Another innovative idea of the EPOG European Masterclasses was to hold an international videoconference at the end of each day using the same Virtual Room Videoconferencing System (VRVS) technology as practising scientists. CERN’s IT Department and the Slovak group of the Caltech VRVS team provided valuable technical help for the many institutes that had never used this tool before. The link-up was centrally moderated by two inspiring young researchers at CERN: Silvia Schuh from ATLAS, and Dave Barney from CMS (who recently received the 2005 Outreach Prize of the High Energy and Particle Physics Division of the European Physical Society). Using English as a common language, the students discussed why, for instance, classes in Helsinki and Vienna found significantly more taus than those in Innsbruck, Heidelberg, Bonn or Bergen. They then assigned systematic errors derived from the differences and ended up with combined measurements, confirming (happily!) the results from LEP. In addition invited scientists at CERN were ready to answer further questions on topics ranging from antimatter and Big Bang cosmology to the daily life of a CERN researcher.
The videoconferences made the students aware that the masterclasses were taking place in other countries, and created the feeling of an international collaboration of researchers. It was “interesting to learn how scientific information is exchanged around the globe”, according to one of the comments on the feedback questionnaires, which are currently being evaluated by the Leibniz Institute for Science Education (IPN) at the University of Kiel.
How was it for you?
The first results from the evaluation show that, independent of country and gender, some 70% of about 400 female and 900 male students felt strongly or very strongly that they had learned at the masterclasses how scientific research is organized and carried out. More than 81% liked the masterclasses “much” or “very much”, again independent of gender. Moreover, there was significantly higher enthusiasm in Finland, Portugal and the Czech Republic with 96% choosing “much” or “very much”, which can mostly be attributed to particularly interesting lectures and a bigger increase in knowledge of particle physics.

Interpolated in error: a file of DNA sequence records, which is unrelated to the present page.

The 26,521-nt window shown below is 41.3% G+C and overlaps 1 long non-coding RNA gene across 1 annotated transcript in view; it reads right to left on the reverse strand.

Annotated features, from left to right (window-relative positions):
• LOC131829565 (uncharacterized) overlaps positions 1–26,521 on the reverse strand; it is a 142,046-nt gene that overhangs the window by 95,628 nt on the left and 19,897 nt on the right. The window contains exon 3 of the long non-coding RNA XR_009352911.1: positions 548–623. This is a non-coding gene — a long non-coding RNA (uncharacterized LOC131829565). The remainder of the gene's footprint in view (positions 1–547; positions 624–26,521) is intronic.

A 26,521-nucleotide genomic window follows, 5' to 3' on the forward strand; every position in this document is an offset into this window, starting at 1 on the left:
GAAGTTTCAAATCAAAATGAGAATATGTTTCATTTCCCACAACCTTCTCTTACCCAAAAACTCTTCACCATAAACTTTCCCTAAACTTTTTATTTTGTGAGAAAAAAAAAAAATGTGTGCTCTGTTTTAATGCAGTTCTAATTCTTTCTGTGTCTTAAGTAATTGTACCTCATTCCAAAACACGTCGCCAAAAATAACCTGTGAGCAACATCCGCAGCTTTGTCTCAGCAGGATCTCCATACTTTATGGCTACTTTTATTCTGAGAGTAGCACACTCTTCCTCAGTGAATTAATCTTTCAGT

The impact on the student’s interest showed greater spread between the countries. On average 58% of both male and female students felt that they were generally more interested in physics after the masterclasses, and only 6% were less interested. Again, the masterclasses had a significantly stronger impact in Portugal and Finland, with 86% and 95% of students respectively reporting increased interest. In two countries the female participants benefited especially. While the male participants showed no significant deviation from the average, 78% of the Italian girls and all seven female students in Sweden reported an increased interest in physics. The Swedish girls unanimously marked the highest possible increase in their knowledge of particle physics, and felt more strongly than average that they had learned about the organization of scientific research. For all students both factors correlated very strongly with positive answers to the question on increased general interest in physics (see figure 1). Apart from this, the reactions of the female and male students to the masterclass programme were nearly identical, although in all countries the girls said they thought they knew significantly less about physics than the boys and were significantly less familiar with computers.
Finally, regardless of whether they like their current physics lessons at school, 65% of the students thought that modern physics, like particle physics, should play a bigger part in their science lessons (see figure 2). This question showed the largest variation between the countries. The majority was significantly higher, for example, in Germany, with 75% of the students responding positively, and Portugal with 91%. In Switzerland and Norway, by contrast, not even 30% of the students clearly supported this statement. In the latter two countries more than half of the students found the level of the masterclasses rather difficult, while on average only 19% shared this opinion.
“I got the feeling that I did something which physicists do every day in their experiments, and I felt involved.” This statement from a 17-year-old girl shows that the authentic surroundings and the measurements with real data were indeed able to bring modern physics close to the hearts of young people.
• For more details about the event and materials see http://wyp.teilchenphysik.org. The European Masterclasses were sponsored by the High Energy Physics Board of the European Physical Society and the Bundesministerium für Bildung und Forschung (BMBF), and received organizational help from the German Science-on-Stage Executive Office. The EU has acknowledged the success of the first European Masterclasses by nominating the project leader, Michael Kobel, for a Descartes Prize for Excellence in Science Communication for 2005. The project is now competing with 22 other nominees for up to five Descartes Communication Prizes, to be awarded in December in London.